The morning of February 17th 2017 saw two headlines concerning the Leeds University Union executive (LUU exec) in the local student press.

The first bemoaned the year on year decline in turnout for the elections that see students run for sabbatical positions as union officers in the LUU exec ( This comes at the end of an election week where the Union has offered the chance to win prizes – including £50 in cash, free printer credits, and free tickets to a popular Union-run club night – as incentives.

The second saw the outgoing executive encourage students to ignore the National Union of Students’ (NUS) call to boycott the National Student Survey (NSS) ( The call to boycott the NSS, which graduating students are asked to fill out to describe their experience at university, was made by the NUS after it was voted on at conference as it is believed that it will be used by the government to justify further increases and fees and their widely-criticised Teaching Excellence Framework.

The LUU exec justified this decision – which they have taken in collaboration with the university’s vice-chancellor and with no consultation with the student body – on the basis that they “do not believe a boycott will have the desired impact on the government changes to Higher Education” and that it will “fracture the strong relationship and standing” they have with the university which allows them to “represent students effectively”. This decision was particularly influenced by the fact that the Union will soon be renegotiating the “block grant” that they receive from the University which is their main source of funding.

This is true, but it is most certainly not a reason to break the boycott. Despite the limitations of the tactic, it should be wholeheartedly supported alongside the pushing for the NUS to advocate militant action between staff and students. If used properly, it could be a stepping stone to a far more radical campaign to fight privatisation on campus and capitalism as a whole.

In any case, the weaknesses of the boycott don’t justify cosying up to the university management. The reasoning seems especially farcical given the university has frequently refused to listen to the democratically reached demands of the student body on a number of issues, including divesting from fossil fuels, keeping BAE Systems off campus, and twinning with a Palestinian University.

Ultimately, the exec’s collaboration with management and falling participation in the Union are two interlinked phenomena. The declining participation of students in elections on campus can be explained by the fact that they ultimately feel disconnected from their Union and from the student movement as a whole. This is precisely because of the failure of their elected officers to carry out even the most basic action in defence of students, preferring instead to be chummy with the vice-chancellor.

The past seven years of Conservative rule have been devastating for students. Yet, in a period of astronomical fees, exorbitant rents, and a crushing cost of living, elections to the LUU exec have descended into farce. Instead of campaigns that raise concrete political demands, they are centred around attempts to go viral with campaign videos and empty slogans. Here are a selection from recent years: || ||

The elections to the union executive have been diluted of political content to the point where they hold no real meaning for students – they have become Mickey Mouse elections. One third year economics student I spoke to had no idea the elections were for a serious sabbatical post as the campaigns themselves did not reflect this.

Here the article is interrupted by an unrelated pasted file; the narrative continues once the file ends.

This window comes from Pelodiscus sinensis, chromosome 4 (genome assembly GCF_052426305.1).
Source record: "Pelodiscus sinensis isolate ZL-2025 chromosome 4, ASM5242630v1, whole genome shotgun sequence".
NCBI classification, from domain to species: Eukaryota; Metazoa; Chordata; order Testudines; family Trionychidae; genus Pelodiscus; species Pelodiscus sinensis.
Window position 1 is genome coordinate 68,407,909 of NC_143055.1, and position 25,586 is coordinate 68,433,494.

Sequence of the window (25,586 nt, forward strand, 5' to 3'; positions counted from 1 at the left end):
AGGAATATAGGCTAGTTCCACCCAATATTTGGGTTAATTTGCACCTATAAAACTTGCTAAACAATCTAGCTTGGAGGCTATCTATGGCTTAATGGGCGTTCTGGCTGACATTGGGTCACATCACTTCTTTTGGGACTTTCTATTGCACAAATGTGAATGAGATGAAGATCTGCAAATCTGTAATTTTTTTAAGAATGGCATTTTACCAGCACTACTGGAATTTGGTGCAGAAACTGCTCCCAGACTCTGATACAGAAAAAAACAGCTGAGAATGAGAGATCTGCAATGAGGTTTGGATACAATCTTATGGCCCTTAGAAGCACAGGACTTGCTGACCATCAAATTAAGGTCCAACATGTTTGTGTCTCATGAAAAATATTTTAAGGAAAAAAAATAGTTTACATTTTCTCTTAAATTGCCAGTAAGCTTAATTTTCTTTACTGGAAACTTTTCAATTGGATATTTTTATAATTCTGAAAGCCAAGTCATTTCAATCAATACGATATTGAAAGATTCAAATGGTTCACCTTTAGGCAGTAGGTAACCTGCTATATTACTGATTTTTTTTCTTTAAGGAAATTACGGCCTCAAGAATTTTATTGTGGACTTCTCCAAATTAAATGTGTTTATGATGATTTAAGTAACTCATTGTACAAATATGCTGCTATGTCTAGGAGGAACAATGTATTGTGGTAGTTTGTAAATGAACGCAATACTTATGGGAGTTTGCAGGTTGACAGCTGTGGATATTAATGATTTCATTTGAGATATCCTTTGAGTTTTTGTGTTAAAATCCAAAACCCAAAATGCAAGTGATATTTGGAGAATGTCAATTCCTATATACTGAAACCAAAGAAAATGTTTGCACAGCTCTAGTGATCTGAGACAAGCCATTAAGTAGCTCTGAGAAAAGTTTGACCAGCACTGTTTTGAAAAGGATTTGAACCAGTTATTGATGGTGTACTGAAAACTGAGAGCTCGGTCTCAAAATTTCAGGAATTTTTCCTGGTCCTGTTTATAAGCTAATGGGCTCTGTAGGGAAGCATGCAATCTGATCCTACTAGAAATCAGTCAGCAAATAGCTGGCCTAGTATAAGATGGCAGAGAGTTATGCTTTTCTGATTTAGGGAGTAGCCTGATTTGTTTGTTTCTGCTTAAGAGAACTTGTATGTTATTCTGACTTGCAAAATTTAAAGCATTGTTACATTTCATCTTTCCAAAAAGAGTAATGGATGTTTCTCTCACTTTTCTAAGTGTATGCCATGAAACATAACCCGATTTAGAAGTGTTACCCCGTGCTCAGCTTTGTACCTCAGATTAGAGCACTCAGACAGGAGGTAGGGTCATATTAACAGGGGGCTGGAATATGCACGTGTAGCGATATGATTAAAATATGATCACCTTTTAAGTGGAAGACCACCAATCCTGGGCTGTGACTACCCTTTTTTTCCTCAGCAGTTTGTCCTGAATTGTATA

This is not to say LUU is an entirely apolitical organisation, and that the exec officers haven’t used their posts to try and achieve concrete change. One such example in recent years is the “Why is my Curriculum White?” campaign which mobilised huge interest and support on campus, demonstrating the popularity of an active and political union among students.

However, LUU is not immune from the vicissitudes of the wider student movement, where we see a fierce battle between the Left and Right of the NUS over the direction of the student movement. The former want to the student movement to take a more radical turn, whereas the latter want an apolitical NUS and are unashamedly resorting to bureaucratic manoeuvres in order to achieve this. On a national level, this has seen attempts to prevent the boycott through bureaucratic “risk assessments” around the action.

On a local level – in Leeds at least – this has seen the exec claim that the NUS position is not their default position. The union has attempted to dress this up in a democratic façade, arguing that because no student at the university has successfully passed a motion regarding the NSS Boycott, they are justified in going behind the backs of their students in siding with the university management. Further, they suggest that feedback from school reps indicates there is no appetite for a boycott, despite having made no effort to publicise the boycott or explain the decision to boycott to the wider student population.

The MSF firstly calls on all student unions up and down the country to support the boycott, and for them to make every effort to publicise it. Additionally, we encourage students in Leeds and across the country to support the boycott, but also to call on the NUS to take more militant action to defend the interests of students. In particular, we should call for coordinated action with Unions that represent workers in the university whose wages and conditions worsen year on year while senior management see their wages increase. Further, we call for the universities to be placed under the control of democratic committees of workers and students – only then will we see the needs and demands of students and staffs given primacy over profit.

by Davey Hodgson, Leeds Marxists

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